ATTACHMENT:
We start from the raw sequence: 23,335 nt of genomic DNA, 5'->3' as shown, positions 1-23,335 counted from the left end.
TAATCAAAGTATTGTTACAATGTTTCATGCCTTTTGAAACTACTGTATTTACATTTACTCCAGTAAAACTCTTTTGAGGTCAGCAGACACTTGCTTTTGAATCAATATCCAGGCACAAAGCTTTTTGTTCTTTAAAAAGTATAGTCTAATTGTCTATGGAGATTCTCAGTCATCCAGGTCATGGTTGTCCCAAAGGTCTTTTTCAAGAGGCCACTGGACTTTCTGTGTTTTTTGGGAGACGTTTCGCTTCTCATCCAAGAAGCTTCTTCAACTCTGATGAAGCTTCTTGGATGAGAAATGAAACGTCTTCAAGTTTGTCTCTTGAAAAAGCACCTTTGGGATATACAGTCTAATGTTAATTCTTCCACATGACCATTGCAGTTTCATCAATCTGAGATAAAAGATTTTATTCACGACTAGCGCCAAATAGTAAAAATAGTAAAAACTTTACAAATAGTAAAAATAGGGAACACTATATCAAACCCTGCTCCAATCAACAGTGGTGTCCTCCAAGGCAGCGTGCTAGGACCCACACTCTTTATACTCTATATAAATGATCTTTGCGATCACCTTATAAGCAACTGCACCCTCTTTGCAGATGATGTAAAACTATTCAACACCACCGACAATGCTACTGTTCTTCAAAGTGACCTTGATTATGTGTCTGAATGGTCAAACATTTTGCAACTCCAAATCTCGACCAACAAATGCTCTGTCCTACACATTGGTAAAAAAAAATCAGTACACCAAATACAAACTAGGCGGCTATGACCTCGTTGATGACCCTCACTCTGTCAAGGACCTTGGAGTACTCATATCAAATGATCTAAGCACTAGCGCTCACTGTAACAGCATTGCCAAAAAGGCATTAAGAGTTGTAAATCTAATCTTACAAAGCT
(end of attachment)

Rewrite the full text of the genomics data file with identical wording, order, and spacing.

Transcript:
We start from the raw sequence: 23,335 nt of genomic DNA, 5'->3' as shown, positions 1-23,335 counted from the left end.
TAATCAAAGTATTGTTACAATGTTTCATGCCTTTTGAAACTACTGTATTTACATTTACTCCAGTAAAACTCTTTTGAGGTCAGCAGACACTTGCTTTTGAATCAATATCCAGGCACAAAGCTTTTTGTTCTTTAAAAAGTATAGTCTAATTGTCTATGGAGATTCTCAGTCATCCAGGTCATGGTTGTCCCAAAGGTCTTTTTCAAGAGGCCACTGGACTTTCTGTGTTTTTTGGGAGACGTTTCGCTTCTCATCCAAGAAGCTTCTTCAACTCTGATGAAGCTTCTTGGATGAGAAATGAAACGTCTTCAAGTTTGTCTCTTGAAAAAGCACCTTTGGGATATACAGTCTAATGTTAATTCTTCCACATGACCATTGCAGTTTCATCAATCTGAGATAAAAGATTTTATTCACGACTAGCGCCAAATAGTAAAAATAGTAAAAACTTTACAAATAGTAAAAATAGGGAACACTATATCAAACCCTGCTCCAATCAACAGTGGTGTCCTCCAAGGCAGCGTGCTAGGACCCACACTCTTTATACTCTATATAAATGATCTTTGCGATCACCTTATAAGCAACTGCACCCTCTTTGCAGATGATGTAAAACTATTCAACACCACCGACAATGCTACTGTTCTTCAAAGTGACCTTGATTATGTGTCTGAATGGTCAAACATTTTGCAACTCCAAATCTCGACCAACAAATGCTCTGTCCTACACATTGGTAAAAAAAAATCAGTACACCAAATACAAACTAGGCGGCTATGACCTCGTTGATGACCCTCACTCTGTCAAGGACCTTGGAGTACTCATATCAAATGATCTAAGCACTAGCGCTCACTGTAACAGCATTGCCAAAAAGGCATTAAGAGTTGTAAATCTAATCTTACAAAGCT